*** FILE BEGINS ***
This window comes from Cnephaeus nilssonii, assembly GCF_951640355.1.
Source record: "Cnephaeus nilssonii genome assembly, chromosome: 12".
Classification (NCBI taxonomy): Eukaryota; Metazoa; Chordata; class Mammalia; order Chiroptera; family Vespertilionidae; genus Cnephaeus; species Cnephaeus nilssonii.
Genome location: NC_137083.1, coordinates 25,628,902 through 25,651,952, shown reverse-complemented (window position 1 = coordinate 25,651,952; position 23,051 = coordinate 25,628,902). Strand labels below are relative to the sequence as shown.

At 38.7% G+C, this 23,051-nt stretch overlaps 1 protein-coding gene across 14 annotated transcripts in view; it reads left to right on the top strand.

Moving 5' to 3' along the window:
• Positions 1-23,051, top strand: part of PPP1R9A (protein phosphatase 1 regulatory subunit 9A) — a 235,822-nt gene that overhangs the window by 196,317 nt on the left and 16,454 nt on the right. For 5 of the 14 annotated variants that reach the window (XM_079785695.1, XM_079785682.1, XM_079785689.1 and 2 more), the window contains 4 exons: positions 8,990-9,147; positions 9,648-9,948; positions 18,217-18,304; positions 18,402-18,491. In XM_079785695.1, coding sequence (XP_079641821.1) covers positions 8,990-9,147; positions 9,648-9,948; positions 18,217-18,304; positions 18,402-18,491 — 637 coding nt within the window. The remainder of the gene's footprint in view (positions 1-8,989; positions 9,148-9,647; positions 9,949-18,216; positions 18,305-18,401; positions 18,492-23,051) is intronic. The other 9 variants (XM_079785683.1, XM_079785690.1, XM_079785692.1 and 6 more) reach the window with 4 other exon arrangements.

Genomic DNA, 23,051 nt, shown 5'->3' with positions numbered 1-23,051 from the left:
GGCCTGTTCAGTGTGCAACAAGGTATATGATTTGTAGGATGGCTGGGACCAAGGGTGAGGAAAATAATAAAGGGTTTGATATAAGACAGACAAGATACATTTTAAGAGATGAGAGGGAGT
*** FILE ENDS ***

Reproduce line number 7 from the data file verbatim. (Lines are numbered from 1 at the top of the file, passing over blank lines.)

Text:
• Positions 1-23,051, top strand: part of PPP1R9A (protein phosphatase 1 regulatory subunit 9A) — a 235,822-nt gene that overhangs the window by 196,317 nt on the left and 16,454 nt on the right. For 5 of the 14 annotated variants that reach the window (XM_079785695.1, XM_079785682.1, XM_079785689.1 and 2 more), the window contains 4 exons: positions 8,990-9,147; positions 9,648-9,948; positions 18,217-18,304; positions 18,402-18,491. In XM_079785695.1, coding sequence (XP_079641821.1) covers positions 8,990-9,147; positions 9,648-9,948; positions 18,217-18,304; positions 18,402-18,491 — 637 coding nt within the window. The remainder of the gene's footprint in view (positions 1-8,989; positions 9,148-9,647; positions 9,949-18,216; positions 18,305-18,401; positions 18,492-23,051) is intronic. The other 9 variants (XM_079785683.1, XM_079785690.1, XM_079785692.1 and 6 more) reach the window with 4 other exon arrangements.